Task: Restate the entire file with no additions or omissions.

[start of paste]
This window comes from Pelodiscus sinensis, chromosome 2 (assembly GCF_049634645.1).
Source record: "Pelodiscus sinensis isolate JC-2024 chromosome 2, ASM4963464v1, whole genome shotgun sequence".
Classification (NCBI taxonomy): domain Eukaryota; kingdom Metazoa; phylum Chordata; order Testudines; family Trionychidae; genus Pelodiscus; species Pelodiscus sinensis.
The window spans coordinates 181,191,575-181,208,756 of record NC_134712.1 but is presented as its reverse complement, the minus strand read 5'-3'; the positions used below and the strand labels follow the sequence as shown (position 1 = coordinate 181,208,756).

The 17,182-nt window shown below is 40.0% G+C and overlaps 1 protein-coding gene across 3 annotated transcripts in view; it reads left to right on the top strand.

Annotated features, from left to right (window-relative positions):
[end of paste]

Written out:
This window comes from Pelodiscus sinensis, chromosome 2 (assembly GCF_049634645.1).
Source record: "Pelodiscus sinensis isolate JC-2024 chromosome 2, ASM4963464v1, whole genome shotgun sequence".
Classification (NCBI taxonomy): domain Eukaryota; kingdom Metazoa; phylum Chordata; order Testudines; family Trionychidae; genus Pelodiscus; species Pelodiscus sinensis.
The window spans coordinates 181,191,575-181,208,756 of record NC_134712.1 but is presented as its reverse complement, the minus strand read 5'-3'; the positions used below and the strand labels follow the sequence as shown (position 1 = coordinate 181,208,756).

The 17,182-nt window shown below is 40.0% G+C and overlaps 1 protein-coding gene across 3 annotated transcripts in view; it reads left to right on the top strand.

Annotated features, from left to right (window-relative positions):